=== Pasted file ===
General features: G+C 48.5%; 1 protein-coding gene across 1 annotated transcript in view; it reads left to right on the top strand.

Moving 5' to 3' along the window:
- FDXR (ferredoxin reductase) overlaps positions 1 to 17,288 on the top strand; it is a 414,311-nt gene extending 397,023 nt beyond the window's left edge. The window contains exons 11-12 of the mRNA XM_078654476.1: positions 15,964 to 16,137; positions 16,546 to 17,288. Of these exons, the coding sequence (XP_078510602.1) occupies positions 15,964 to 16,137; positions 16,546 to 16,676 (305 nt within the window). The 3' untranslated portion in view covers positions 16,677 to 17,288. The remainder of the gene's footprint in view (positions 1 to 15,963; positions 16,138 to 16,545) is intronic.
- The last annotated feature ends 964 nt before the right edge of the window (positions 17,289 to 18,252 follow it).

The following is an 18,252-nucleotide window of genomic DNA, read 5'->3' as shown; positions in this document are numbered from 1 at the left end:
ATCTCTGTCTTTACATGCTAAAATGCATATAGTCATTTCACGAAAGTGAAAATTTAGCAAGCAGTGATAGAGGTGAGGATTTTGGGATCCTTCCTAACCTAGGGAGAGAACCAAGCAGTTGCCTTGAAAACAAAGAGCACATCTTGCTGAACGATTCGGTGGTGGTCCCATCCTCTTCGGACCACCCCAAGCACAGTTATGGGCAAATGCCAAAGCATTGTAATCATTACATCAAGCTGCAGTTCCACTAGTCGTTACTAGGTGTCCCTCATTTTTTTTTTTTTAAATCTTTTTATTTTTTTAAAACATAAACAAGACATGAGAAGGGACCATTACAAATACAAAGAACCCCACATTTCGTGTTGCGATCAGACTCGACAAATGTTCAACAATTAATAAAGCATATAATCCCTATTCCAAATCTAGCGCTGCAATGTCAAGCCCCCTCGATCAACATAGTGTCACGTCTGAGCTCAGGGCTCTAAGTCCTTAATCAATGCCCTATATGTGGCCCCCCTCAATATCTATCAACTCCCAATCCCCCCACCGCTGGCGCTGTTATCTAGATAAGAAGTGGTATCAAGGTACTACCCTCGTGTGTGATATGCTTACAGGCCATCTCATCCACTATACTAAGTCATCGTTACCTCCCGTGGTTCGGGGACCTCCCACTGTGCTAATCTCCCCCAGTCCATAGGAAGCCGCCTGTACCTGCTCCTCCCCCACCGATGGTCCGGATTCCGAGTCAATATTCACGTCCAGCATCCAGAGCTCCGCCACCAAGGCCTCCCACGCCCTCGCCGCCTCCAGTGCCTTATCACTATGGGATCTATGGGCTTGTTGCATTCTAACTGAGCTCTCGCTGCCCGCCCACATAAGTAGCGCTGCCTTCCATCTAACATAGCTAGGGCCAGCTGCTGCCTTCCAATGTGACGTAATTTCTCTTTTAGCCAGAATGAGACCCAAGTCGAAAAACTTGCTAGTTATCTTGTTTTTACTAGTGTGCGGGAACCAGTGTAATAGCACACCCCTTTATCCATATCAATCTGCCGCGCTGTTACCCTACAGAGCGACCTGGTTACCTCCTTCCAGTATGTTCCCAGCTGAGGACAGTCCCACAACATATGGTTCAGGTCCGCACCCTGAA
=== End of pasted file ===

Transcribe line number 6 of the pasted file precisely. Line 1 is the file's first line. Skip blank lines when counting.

ATCTCTGTCTTTACATGCTAAAATGCATATAGTCATTTCACGAAAGTGAAAATTTAGCAAGCAGTGATAGAGGTGAGGATTTTGGGATCCTTCCTAACCTAGGGAGAGAACCAAGCAGTTGCCTTGAAAACAAAGAGCACATCTTGCTGAACGATTCGGTGGTGGTCCCATCCTCTTCGGACCACCCCAAGCACAGTTATGGGCAAATGCCAAAGCATTGTAATCATTACATCAAGCTGCAGTTCCACTAGTCGTTACTAGGTGTCCCTCATTTTTTTTTTTTTAAATCTTTTTATTTTTTTAAAACATAAACAAGACATGAGAAGGGACCATTACAAATACAAAGAACCCCACATTTCGTGTTGCGATCAGACTCGACAAATGTTCAACAATTAATAAAGCATATAATCCCTATTCCAAATCTAGCGCTGCAATGTCAAGCCCCCTCGATCAACATAGTGTCACGTCTGAGCTCAGGGCTCTAAGTCCTTAATCAATGCCCTATATGTGGCCCCCCTCAATATCTATCAACTCCCAATCCCCCCACCGCTGGCGCTGTTATCTAGATAAGAAGTGGTATCAAGGTACTACCCTCGTGTGTGATATGCTTACAGGCCATCTCATCCACTATACTAAGTCATCGTTACCTCCCGTGGTTCGGGGACCTCCCACTGTGCTAATCTCCCCCAGTCCATAGGAAGCCGCCTGTACCTGCTCCTCCCCCACCGATGGTCCGGATTCCGAGTCAATATTCACGTCCAGCATCCAGAGCTCCGCCACCAAGGCCTCCCACGCCCTCGCCGCCTCCAGTGCCTTATCACTATGGGATCTATGGGCTTGTTGCATTCTAACTGAGCTCTCGCTGCCCGCCCACATAAGTAGCGCTGCCTTCCATCTAACATAGCTAGGGCCAGCTGCTGCCTTCCAATGTGACGTAATTTCTCTTTTAGCCAGAATGAGACCCAAGTCGAAAAACTTGCTAGTTATCTTGTTTTTACTAGTGTGCGGGAACCAGTGTAATAGCACACCCCTTTATCCATATCAATCTGCCGCGCTGTTACCCTACAGAGCGACCTGGTTACCTCCTTCCAGTATGTTCCCAGCTGAGGACAGTCCCACAACATATGGTTCAGGTCCGCACCCTGAA